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Moorestown Business Association!

The MBA, an organization of professional, retail and non-profit businesses, promotes Moorestown as the ideal town in which to shop, seek professional services and participate in community life.


MBA Presents Gift to Perkins Center for the Arts

Jan 05, 2017 -



Perkins Center for the Arts receives gift from MBA

Funds will help rennovate the Center’s multi-purpose Carriage House


Moorestown (December, 20 2016)—For many years, Moorestown Business Association (MBA) has committed to help preserve and enhance the community through designated gifts to specific projects and organizations that make Moorestown exceptional. Most recently, the MBA board voted to support the renovation of Perkins Center of the Arts’ historic Carriage House. MBA President Don Powell and Vice President Steven Pazienza presented the $5,000 gift to Perkins Executive Director Karen Chigounis and Associate Director Diane Felcyn at a recent presentation event.

Perkins Center for the Arts is a unique resource in the midst of Moorestown that strengthens and enriches the community through arts education and opportunities, serving as a fine arts and music school, art gallery, concert venue, pottery and dance studios, arts camp and more.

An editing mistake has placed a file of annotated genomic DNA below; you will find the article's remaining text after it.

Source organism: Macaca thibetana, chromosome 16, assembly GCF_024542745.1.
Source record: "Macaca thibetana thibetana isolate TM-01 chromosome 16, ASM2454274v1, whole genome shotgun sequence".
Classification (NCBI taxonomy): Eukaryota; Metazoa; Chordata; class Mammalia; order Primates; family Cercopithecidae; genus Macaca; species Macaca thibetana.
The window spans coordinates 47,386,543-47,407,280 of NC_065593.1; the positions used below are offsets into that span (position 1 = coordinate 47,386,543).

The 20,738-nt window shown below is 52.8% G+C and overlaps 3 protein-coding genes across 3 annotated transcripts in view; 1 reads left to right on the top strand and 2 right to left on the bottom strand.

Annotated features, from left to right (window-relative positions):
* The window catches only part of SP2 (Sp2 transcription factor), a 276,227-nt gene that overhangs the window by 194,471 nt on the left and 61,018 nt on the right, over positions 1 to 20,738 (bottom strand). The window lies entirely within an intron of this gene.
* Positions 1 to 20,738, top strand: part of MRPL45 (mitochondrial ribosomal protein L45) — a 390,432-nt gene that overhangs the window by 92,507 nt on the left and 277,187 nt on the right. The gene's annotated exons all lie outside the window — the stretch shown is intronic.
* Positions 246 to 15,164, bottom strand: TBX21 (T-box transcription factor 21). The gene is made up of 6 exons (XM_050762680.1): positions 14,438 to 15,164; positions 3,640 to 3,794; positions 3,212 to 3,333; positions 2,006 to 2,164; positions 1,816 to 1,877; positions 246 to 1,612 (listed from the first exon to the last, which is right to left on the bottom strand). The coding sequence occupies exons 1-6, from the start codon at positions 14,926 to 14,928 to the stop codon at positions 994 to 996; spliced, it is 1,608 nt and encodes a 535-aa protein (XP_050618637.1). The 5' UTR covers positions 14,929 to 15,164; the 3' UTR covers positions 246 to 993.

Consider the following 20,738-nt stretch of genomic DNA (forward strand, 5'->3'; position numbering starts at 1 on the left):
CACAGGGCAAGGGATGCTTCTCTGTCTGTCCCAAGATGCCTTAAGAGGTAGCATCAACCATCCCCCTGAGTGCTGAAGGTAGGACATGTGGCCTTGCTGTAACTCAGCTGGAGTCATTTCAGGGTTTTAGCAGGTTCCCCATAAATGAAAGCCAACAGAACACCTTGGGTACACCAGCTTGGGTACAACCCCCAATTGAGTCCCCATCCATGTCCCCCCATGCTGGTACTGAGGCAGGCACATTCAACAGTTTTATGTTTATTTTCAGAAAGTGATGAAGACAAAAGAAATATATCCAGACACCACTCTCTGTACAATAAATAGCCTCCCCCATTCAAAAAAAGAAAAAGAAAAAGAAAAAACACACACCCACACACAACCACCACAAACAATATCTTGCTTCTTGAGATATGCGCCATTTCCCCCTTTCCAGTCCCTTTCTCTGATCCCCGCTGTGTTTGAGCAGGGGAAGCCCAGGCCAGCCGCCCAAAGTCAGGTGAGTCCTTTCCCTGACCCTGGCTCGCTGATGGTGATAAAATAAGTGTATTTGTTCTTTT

The mission-driven work of this vibrant arts center would not be possible without the adaptive use of its base of operations, the historic Perkins Estate, which includes the main house (“Evergreen Lawn”), the Carriage House, and an Arboretum. An estimated 800 people walk through the center’s doors each week during 50 weeks of classes and music lessons annually.

Though owned by the township, the maintenance and preservation of Perkins’ buildings and grounds are the responsibility of the non-profit arts center headquartered there. Public support is critical to helping ensure the estate is used to the best of its capacity to continue its valuable contribution to the community. “The MBA board is happy to support this invigorating cultural asset that draws people from all over the region, which in turn boosts commerce and Moorestown’s reputation as a vibrant town that has much to offer its visitors and residents,” noted Don Powell. 

“In New Jersey, every dollar spent by an arts organization generates $8 in the economy,” explains Diane Felcyn. “Arts and cultural organizations are important regional or neighborhood anchors that hire locally and support surrounding businesses. Spending by cultural organizations and their audiences ripples through the economy, generating revenue for businesses, families and local governments.”